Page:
Martin Robinson’s excellent blog post about the importance of subject knowledge and experience in teaching https://martinrobborobinson.wordpress.com/2014/02/04/the-51-year-lesson-plan/ led me to reflect on how student teachers learn to plan effective lessons. This is an issue that colleagues discuss regularly.
Student teachers in England and Wales (average age 26) bring to the profession a wealth of experience and knowledge. Overtime, universities have become expert at identifying the individual potential to develop pedagogical expertise built on strong subject knowledge, understanding of children, open mindness, experience and good interpersonal skills. Once enrolled on a course, it is important that the student both recognises and enhances subject knowledge in order to plan effectively. The art of primary teaching is to turn expertise and passion into learning accessible and achievable across a wide range of characteristics, abilities, background and interests in a class of children any two of whom can have ages more than 11 months apart. One of the challenges for primary student teachers is to recognise, remember, use and be passionate about the knowledge they bring with them in order to plan lessons in ten subjects. Faced with this task, a range of strategies are used; the most obvious and ineffective being searching the Internet late at night. If student does not use her/his own knowledge, the purpose of the learning will be lost along with the intrinsic motivation of the pupils. Instead an activity found on a website is delivered with the help of motivational stickers, house points etc.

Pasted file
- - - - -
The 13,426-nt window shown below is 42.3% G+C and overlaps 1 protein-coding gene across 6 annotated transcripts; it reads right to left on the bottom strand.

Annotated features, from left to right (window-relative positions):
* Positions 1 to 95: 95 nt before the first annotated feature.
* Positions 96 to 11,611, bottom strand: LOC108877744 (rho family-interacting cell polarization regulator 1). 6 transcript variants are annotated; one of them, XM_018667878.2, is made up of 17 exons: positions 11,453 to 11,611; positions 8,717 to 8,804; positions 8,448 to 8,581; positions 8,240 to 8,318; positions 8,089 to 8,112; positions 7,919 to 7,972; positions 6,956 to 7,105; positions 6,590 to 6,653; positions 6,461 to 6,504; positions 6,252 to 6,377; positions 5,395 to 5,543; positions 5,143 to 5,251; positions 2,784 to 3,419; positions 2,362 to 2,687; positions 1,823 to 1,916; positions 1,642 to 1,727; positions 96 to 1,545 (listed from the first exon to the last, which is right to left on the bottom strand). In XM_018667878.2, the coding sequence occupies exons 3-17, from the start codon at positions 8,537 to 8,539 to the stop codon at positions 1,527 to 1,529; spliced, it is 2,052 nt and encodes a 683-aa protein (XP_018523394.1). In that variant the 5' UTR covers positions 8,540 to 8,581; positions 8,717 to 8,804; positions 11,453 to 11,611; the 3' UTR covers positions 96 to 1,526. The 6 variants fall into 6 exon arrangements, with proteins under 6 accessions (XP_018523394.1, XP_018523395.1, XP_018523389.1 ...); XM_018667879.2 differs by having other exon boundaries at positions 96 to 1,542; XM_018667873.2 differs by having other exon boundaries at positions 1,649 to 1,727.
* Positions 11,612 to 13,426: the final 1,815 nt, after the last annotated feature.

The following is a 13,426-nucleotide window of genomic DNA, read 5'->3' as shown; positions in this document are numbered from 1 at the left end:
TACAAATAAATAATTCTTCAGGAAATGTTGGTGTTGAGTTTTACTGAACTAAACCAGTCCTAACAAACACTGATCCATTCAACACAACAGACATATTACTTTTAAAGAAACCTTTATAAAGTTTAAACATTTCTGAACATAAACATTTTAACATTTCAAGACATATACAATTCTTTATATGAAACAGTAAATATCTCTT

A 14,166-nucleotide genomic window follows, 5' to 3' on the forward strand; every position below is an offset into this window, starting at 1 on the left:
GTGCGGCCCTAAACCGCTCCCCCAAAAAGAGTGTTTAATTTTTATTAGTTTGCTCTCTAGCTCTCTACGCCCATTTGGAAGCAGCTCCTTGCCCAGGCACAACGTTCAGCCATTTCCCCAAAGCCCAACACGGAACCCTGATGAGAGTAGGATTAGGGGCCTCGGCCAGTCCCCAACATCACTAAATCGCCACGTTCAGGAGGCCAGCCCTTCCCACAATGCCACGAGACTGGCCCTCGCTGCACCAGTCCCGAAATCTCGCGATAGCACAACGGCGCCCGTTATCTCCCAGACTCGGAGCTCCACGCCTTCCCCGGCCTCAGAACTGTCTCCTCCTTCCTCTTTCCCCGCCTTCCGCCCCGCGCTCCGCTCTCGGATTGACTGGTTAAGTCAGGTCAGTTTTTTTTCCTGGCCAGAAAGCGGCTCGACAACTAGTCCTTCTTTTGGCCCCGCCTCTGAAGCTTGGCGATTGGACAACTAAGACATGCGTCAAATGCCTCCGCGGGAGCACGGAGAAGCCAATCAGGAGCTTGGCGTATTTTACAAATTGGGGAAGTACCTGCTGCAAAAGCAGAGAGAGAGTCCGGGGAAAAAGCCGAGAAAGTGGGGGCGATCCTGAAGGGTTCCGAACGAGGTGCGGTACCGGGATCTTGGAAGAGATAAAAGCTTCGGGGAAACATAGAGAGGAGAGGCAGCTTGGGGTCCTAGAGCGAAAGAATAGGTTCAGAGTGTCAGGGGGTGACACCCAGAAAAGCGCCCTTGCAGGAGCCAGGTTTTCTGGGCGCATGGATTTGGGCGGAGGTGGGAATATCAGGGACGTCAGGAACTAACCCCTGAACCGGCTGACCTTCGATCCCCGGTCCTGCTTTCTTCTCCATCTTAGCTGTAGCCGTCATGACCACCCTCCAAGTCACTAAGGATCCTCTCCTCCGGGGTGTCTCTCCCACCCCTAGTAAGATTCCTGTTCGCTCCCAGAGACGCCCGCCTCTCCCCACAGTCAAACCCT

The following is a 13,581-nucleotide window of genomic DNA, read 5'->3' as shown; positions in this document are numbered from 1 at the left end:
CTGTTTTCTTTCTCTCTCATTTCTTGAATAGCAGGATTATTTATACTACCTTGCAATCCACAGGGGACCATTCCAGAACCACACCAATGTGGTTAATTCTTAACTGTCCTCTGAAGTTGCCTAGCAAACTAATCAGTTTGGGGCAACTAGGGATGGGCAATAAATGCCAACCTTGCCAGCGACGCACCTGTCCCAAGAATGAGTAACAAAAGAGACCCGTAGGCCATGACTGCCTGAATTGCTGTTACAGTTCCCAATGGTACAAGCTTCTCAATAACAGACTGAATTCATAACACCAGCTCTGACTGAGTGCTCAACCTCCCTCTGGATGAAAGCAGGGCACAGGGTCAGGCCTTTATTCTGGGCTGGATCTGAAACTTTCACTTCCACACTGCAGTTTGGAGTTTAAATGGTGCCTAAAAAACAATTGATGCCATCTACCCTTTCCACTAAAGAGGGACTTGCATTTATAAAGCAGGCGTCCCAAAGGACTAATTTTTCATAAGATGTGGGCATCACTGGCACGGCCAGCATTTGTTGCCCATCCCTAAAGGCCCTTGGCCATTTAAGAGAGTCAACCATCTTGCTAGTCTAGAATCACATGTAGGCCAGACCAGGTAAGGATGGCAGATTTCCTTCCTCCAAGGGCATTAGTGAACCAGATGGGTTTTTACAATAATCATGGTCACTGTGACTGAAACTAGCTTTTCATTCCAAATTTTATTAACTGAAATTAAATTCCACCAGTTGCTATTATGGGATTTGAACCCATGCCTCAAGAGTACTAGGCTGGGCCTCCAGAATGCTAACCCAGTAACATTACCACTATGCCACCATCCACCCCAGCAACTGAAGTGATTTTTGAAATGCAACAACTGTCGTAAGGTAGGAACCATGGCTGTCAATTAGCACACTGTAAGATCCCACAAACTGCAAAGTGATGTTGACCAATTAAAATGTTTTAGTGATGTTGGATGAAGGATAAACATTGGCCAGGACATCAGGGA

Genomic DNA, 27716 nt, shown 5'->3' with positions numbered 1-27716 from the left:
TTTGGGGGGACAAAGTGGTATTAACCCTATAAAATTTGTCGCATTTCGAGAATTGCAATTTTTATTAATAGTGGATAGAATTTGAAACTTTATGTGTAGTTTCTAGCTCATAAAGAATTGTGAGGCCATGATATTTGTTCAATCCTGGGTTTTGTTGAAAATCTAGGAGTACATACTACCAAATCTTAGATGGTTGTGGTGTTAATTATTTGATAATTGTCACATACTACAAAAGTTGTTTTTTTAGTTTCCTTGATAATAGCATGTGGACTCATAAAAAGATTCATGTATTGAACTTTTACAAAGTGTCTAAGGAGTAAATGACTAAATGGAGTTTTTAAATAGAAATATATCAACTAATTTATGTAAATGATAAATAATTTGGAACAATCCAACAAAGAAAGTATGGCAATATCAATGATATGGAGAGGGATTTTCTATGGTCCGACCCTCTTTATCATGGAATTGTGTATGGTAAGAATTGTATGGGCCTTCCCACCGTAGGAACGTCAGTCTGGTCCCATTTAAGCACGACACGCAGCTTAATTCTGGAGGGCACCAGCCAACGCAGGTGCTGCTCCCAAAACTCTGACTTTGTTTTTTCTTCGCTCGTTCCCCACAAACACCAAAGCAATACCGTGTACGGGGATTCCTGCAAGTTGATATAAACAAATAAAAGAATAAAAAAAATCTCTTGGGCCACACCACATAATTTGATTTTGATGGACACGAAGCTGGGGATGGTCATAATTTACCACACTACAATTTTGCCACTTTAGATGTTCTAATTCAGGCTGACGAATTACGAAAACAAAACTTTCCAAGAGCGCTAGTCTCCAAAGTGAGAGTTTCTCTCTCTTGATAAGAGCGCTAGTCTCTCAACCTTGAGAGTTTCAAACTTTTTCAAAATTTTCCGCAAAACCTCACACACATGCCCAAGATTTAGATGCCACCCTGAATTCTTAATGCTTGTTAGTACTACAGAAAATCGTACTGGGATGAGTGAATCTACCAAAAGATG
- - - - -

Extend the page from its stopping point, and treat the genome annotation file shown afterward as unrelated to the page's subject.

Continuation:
The lesson plan allows a student to think through how she/he will break down knowledge in order to teach effectively. A lesson plan reflects an essential process far more significant than the completion of a grid on a piece of paper. One of the key skills is to get into the mindset of the age/class being taught and this will not happen if the student sees the lesson plan as just another proforma. Formulating effective questions and clear instructions requires thought and the lesson plan allows a student teacher to work through the learning in a way that compensates for a lack of experience. If a student does not plan, the learning is likely to be limited becauses questions are too hard or too easy, instructions are not followed, activities are pitched poorly, resources inhibit rather than support progress etc. On the other hand, if a lesson plan takes all night to write, the teaching will be tired and the student teacher’s health is compromised. Therefore students learn to plan quickly and effectively by using their own knowledge to question, instruct and scaffold learning for a class whilst nurturing the individual child. In achieving this, students need to be supported by teachers who understand the learning processes of both the children in class, in relation to the curriculum, and the student teacher in relation to planning. No one learns to plan lessons overnight. Some students take time to grasp the process. If a student teacher is unsupported, she/he may spend longer and longer on an approach that does not work. We are blessed with a profession that includes a high proportion of brilliant, experienced teachers who have the knowledge and pedagogy to deliver learning without a written lesson plan whilst understanding the need for a student to learn the planning process. Through partnership between universities and schools, primary students with potential to teach learn to plan by bringing together their rich subject knowledge and understanding of children in a process that is effective and manageable. They may use the five minute lesson plan flow chart (and it is very useful)http://teachertoolkit.me/the-5-minute-lesson-plan/ but to create rather than replace, in Robinson’s terms, a 26 year lesson plan.